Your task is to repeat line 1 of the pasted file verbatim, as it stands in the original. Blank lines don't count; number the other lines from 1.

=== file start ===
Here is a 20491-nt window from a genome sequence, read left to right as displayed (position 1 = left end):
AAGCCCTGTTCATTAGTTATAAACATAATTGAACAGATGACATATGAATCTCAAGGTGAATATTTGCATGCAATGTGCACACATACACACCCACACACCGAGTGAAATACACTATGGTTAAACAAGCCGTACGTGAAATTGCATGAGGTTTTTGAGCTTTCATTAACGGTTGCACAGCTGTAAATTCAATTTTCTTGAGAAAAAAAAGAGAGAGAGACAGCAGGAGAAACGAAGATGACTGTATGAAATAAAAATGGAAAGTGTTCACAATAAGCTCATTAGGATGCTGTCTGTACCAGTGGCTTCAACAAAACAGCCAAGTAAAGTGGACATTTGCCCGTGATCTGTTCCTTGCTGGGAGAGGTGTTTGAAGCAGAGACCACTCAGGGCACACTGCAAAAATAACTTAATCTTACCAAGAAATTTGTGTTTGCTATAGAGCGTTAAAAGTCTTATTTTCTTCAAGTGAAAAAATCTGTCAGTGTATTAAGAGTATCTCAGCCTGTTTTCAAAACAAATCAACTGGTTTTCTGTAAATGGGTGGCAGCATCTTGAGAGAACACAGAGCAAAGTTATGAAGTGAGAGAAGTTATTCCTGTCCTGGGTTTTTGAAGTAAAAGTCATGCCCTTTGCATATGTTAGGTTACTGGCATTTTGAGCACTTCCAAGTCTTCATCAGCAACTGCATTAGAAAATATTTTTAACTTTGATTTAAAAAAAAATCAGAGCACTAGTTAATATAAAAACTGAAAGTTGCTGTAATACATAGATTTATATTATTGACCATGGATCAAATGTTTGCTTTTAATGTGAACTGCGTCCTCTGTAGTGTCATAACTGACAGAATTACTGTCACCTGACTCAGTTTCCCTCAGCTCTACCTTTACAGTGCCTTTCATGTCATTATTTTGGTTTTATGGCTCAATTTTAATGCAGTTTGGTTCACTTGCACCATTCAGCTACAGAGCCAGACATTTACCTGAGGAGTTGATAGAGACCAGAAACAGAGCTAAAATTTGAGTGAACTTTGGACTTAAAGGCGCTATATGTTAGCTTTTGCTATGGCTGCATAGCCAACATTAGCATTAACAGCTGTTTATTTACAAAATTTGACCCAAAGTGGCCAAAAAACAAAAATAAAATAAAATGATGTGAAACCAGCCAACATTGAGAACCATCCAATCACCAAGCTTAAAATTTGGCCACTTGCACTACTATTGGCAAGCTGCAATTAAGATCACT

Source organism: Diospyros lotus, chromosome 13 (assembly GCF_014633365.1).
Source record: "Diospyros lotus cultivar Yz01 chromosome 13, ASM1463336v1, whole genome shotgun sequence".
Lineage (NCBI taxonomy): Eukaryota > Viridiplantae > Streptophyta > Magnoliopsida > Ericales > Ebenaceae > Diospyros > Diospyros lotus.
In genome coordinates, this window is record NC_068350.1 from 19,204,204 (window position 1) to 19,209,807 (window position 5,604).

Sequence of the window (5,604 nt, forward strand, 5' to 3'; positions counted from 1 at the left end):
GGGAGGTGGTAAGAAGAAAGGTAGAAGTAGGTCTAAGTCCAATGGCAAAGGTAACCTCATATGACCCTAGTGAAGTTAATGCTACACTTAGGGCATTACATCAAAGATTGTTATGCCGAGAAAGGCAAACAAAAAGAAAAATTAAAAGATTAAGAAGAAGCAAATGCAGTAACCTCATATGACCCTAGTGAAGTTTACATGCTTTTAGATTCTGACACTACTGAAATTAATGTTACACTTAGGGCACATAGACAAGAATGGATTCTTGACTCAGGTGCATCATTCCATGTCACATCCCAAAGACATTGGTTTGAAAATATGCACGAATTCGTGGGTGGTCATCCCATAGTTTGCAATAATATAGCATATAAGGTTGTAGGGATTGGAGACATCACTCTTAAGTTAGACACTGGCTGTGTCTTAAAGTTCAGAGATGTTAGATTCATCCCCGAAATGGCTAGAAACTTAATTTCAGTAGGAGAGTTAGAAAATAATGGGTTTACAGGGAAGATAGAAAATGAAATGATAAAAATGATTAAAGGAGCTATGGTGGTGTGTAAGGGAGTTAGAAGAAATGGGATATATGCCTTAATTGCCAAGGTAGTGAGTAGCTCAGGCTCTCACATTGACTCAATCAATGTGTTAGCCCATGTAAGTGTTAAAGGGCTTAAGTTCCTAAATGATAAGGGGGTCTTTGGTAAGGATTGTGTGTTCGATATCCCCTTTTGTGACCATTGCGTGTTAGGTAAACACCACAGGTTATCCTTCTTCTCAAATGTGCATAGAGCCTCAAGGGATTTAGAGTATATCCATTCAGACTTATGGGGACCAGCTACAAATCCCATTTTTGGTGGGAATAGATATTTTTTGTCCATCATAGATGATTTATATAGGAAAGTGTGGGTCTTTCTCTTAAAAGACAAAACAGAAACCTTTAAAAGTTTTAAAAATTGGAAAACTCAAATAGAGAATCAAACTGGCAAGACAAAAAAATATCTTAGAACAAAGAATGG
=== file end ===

Here is a 20491-nt window from a genome sequence, read left to right as displayed (position 1 = left end):